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Author Seeks To Teach Kids About Interacting With Police

CHICAGO (CBS) -- If you could take a serious situation and turn it into a lesson for students, would you? That's exactly what one man is doing, using his experiences with traffic stops to help young men.

A group of grade school students from Betty Shabazz International Charter School got a valuable lesson on interacting with the police.

"How many of you, if you were on the playground playing and minding your own business and doing nothing wrong, if a police car drove over, how many of you would run?" author and motivational speaker Dwayne Bryant asked the students.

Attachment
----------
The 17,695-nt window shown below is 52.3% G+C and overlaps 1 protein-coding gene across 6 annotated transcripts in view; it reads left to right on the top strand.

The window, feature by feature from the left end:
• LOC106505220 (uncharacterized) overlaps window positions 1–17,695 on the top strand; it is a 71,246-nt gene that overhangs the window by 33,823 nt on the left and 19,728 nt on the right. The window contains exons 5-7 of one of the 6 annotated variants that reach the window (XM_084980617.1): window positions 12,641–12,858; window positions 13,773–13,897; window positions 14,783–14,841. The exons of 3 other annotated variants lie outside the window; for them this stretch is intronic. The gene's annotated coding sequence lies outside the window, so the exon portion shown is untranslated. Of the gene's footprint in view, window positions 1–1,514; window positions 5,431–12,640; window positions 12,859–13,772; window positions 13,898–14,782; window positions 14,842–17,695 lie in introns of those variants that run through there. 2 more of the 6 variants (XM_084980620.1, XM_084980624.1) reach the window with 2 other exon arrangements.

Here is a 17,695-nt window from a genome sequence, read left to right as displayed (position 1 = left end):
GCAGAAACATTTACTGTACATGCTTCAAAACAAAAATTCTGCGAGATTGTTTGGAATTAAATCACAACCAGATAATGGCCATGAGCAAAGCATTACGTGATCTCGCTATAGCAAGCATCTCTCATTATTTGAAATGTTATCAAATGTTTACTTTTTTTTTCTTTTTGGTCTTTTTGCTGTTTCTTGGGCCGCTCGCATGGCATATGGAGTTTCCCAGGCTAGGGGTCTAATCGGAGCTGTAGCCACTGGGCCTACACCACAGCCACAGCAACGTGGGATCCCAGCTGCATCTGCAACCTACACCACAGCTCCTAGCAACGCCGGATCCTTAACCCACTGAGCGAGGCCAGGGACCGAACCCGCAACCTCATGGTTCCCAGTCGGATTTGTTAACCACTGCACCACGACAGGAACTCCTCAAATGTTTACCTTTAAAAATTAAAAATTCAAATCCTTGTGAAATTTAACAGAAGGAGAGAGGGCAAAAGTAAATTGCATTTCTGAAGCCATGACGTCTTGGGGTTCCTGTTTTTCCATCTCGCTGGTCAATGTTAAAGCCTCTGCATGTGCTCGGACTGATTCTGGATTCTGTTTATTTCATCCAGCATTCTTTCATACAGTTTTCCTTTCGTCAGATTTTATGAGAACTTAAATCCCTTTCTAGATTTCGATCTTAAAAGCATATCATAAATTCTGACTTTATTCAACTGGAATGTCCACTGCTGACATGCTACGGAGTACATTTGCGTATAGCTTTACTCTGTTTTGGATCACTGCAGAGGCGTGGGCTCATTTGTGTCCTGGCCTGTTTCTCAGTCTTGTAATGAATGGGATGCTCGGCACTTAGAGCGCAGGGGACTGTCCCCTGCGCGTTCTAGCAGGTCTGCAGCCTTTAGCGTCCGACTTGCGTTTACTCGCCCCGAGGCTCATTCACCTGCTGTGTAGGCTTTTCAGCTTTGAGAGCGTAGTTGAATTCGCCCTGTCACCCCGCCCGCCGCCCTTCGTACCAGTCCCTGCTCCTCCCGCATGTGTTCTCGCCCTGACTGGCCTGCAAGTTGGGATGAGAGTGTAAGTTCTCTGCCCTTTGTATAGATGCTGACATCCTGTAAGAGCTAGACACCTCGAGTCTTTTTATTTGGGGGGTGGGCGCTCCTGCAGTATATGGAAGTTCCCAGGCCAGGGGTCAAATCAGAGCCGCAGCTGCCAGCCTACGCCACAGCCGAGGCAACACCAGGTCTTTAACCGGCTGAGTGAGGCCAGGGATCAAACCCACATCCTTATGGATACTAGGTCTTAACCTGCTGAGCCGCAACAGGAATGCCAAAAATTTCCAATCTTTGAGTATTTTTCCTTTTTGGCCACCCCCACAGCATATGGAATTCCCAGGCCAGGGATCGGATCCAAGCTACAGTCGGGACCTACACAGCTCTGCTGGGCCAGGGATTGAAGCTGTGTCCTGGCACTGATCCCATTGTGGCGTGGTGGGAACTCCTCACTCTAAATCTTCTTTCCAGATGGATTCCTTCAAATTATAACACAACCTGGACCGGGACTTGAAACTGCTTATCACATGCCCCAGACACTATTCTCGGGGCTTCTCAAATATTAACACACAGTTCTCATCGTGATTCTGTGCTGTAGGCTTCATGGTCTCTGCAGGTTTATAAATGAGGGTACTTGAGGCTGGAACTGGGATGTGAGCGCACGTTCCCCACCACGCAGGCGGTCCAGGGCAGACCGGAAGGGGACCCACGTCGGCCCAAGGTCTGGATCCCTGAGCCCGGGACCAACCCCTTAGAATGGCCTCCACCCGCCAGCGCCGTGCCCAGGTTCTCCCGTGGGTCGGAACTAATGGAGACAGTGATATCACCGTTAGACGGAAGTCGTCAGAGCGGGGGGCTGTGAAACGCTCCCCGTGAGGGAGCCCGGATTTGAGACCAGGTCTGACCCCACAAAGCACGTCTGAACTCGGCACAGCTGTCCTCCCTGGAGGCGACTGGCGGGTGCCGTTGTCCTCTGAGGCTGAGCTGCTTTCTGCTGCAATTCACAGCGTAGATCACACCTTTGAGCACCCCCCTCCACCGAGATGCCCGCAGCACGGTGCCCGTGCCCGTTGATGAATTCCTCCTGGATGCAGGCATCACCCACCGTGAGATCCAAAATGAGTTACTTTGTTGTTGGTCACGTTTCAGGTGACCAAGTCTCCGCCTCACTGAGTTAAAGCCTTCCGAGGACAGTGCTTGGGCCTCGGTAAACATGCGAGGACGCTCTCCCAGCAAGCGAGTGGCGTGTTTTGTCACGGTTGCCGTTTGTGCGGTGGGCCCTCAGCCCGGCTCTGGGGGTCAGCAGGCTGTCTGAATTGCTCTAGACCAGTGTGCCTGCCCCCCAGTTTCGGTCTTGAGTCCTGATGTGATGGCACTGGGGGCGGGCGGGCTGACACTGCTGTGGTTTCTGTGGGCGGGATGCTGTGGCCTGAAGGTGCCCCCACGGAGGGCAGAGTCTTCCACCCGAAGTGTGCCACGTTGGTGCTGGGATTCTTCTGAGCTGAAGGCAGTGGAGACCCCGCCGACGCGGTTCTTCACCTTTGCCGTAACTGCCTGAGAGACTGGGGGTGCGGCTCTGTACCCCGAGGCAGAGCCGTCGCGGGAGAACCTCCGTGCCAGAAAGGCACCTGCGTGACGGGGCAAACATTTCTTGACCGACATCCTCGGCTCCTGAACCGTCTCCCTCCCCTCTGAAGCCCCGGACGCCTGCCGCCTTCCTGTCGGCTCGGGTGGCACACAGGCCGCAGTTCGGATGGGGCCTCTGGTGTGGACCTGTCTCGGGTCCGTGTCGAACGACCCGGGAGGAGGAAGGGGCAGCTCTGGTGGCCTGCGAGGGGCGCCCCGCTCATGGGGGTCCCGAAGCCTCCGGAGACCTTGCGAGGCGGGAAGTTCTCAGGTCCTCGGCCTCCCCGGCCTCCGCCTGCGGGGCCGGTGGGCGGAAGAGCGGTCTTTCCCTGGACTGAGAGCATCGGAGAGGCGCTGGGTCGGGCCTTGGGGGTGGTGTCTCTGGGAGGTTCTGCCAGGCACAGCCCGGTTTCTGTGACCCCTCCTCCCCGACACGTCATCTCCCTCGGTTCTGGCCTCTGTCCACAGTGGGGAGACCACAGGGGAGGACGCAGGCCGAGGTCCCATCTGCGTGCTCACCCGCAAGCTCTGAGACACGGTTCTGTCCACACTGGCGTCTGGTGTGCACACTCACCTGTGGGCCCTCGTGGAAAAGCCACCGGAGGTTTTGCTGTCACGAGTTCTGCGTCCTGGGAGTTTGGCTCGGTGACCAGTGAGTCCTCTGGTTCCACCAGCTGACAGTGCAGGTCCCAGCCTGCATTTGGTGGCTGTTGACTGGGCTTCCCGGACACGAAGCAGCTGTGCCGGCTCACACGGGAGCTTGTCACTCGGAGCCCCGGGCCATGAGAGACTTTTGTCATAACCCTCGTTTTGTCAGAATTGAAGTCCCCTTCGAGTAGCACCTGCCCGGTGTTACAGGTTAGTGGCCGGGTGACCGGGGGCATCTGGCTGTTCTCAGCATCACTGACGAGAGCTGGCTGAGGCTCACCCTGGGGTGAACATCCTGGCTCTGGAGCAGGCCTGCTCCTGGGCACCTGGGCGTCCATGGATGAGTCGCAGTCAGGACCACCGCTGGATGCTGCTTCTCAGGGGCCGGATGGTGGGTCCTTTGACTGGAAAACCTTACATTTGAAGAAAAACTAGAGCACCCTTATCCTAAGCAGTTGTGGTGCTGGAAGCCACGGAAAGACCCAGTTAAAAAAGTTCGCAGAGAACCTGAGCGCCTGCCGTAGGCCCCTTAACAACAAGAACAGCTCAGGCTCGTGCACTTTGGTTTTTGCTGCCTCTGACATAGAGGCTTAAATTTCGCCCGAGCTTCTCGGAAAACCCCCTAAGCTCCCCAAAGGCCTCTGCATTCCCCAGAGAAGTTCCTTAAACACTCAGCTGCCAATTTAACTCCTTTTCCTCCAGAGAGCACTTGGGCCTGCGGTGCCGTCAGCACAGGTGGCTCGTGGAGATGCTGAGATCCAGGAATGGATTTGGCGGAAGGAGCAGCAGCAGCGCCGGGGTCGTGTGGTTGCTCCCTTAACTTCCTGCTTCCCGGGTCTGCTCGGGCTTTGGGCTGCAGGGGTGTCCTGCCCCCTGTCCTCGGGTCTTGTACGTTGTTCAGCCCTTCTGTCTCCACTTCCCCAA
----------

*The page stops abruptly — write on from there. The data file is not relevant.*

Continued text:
They all said they'd run.

After Bryant recently dealt with a police stop himself, he knew that was a problem.

"Your first natural response is to run. Your first reaction or response makes the police think you've done something wrong. Do you see why it's not a good thing to do?" Bryant said.

He came up with a method to show young people what to do if they're pulled over or approached by the police.

It's called "The Stop."

Using his experience, and the knowledge of police officers, Bryant has been teaching young men a process to help them see the right and wrong paths they can take.

Bryant hopes to build a foundation of trust that extends beyond community and police relations.

"The first thing we must do is begin to operate in a level of respect. Not just for police officers, but for our teachers, for our parents, for any level of authority; and honestly, I think that's missing in our society right now with young people," he said.

You can find out more about the book and the workshops at

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